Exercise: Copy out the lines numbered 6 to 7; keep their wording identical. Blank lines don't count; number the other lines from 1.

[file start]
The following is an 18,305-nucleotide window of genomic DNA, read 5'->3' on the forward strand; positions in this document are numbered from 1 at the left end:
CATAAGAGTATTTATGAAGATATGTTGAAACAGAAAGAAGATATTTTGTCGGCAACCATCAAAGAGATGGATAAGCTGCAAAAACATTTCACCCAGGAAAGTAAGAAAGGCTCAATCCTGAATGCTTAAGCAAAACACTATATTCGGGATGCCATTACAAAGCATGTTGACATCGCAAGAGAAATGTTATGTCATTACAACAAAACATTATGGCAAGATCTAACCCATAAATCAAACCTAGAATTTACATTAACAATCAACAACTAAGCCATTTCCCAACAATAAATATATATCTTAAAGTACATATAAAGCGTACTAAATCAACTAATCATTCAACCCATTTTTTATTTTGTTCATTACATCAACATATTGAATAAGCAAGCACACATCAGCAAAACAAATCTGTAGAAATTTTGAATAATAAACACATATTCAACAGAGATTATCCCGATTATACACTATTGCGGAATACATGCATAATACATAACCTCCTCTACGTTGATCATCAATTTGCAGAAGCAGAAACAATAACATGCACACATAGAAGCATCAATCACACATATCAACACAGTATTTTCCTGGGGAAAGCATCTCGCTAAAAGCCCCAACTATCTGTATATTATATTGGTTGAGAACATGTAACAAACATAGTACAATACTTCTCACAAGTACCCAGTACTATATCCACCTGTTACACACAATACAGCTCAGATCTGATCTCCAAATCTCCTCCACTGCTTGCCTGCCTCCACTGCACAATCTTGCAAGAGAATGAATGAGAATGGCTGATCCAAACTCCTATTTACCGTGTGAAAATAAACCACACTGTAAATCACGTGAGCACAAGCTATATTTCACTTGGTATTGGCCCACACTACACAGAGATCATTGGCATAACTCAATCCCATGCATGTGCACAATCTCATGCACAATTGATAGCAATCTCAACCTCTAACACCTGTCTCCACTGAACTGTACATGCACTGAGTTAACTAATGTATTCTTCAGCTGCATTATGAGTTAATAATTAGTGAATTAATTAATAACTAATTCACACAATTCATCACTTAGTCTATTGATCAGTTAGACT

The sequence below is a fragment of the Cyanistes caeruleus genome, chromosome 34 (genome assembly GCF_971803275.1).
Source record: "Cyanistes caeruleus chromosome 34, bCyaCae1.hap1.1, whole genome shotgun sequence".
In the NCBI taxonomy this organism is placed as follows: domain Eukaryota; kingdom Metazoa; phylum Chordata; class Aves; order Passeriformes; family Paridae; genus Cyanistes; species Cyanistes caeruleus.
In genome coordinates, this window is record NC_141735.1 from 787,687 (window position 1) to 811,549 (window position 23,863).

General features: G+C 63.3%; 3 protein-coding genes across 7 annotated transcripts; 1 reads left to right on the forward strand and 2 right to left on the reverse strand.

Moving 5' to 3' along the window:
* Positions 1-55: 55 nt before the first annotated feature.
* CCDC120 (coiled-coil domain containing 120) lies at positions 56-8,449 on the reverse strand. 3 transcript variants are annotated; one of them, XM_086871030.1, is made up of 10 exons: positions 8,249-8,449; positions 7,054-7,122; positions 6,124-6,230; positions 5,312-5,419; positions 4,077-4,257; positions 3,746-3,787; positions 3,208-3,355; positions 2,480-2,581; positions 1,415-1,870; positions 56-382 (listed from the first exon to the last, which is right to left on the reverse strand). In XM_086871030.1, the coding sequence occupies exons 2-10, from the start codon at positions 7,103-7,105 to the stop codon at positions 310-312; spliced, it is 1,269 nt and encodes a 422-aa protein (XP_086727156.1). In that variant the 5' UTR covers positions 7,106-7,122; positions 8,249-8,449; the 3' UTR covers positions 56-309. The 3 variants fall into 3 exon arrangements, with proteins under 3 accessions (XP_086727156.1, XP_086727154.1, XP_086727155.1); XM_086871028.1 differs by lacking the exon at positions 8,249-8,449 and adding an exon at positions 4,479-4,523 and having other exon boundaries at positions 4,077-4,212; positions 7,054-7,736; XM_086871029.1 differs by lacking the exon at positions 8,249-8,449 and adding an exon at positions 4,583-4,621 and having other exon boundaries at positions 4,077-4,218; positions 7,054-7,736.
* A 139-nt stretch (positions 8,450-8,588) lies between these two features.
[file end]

In genome coordinates, this window is record NC_141735.1 from 787,687 (window position 1) to 811,549 (window position 23,863).

General features: G+C 63.3%; 3 protein-coding genes across 7 annotated transcripts; 1 reads left to right on the forward strand and 2 right to left on the reverse strand.